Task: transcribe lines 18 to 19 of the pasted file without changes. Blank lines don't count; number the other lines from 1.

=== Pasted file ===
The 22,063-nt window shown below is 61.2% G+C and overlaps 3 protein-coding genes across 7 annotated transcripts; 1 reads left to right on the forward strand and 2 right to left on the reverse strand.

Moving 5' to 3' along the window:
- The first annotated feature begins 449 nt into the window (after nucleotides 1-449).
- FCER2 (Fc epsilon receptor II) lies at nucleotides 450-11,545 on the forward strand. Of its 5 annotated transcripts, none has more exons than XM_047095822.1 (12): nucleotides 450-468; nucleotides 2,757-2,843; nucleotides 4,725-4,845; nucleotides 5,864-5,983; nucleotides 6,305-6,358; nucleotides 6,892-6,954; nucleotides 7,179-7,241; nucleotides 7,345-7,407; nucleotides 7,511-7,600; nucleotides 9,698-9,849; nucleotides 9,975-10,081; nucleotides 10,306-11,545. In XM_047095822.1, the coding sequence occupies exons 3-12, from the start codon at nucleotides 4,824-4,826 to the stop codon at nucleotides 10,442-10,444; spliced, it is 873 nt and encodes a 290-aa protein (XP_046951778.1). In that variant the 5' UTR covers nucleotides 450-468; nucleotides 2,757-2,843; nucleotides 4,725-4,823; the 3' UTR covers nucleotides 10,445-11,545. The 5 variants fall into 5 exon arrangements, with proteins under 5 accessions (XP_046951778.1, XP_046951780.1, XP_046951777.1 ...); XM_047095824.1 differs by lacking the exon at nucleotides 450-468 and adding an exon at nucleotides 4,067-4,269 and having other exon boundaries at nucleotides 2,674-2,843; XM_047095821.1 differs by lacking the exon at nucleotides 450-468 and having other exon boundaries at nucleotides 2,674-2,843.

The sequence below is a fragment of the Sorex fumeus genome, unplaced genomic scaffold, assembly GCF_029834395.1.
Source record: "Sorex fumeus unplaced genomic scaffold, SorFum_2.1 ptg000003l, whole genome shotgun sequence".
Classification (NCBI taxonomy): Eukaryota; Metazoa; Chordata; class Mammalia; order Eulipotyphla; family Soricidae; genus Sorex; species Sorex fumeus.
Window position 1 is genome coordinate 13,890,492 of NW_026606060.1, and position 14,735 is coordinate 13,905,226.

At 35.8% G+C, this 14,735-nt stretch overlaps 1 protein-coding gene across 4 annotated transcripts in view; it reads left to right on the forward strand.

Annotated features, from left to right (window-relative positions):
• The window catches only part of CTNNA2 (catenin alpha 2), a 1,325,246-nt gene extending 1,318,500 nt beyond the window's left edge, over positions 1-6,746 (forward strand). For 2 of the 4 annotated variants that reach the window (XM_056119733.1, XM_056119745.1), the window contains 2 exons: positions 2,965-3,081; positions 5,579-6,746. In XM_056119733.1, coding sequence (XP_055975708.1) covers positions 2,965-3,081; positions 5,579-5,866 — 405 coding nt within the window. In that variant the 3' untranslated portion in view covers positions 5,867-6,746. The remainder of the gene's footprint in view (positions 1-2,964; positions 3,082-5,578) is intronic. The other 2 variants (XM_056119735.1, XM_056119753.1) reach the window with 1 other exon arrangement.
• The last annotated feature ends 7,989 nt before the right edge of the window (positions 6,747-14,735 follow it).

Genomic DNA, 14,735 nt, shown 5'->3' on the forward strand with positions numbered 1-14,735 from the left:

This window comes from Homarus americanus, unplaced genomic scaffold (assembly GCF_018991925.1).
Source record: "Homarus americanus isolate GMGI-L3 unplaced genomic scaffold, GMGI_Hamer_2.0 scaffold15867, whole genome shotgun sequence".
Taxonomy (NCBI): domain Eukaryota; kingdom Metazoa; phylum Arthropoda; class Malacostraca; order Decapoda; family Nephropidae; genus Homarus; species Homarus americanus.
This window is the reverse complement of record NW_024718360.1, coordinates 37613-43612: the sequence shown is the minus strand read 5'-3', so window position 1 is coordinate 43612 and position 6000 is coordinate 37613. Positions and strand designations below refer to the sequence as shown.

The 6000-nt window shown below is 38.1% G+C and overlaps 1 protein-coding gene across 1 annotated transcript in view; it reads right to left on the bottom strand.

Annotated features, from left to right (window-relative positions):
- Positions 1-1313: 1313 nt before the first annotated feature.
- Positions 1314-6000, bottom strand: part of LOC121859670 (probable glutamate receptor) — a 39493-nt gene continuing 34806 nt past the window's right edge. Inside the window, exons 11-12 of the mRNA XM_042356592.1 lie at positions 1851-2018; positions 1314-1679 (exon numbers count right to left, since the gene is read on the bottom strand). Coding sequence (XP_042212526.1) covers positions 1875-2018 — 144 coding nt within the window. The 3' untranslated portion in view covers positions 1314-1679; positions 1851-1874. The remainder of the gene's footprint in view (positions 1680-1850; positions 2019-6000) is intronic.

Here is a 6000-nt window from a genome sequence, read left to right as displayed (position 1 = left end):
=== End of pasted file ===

The 6000-nt window shown below is 38.1% G+C and overlaps 1 protein-coding gene across 1 annotated transcript in view; it reads right to left on the bottom strand.

Annotated features, from left to right (window-relative positions):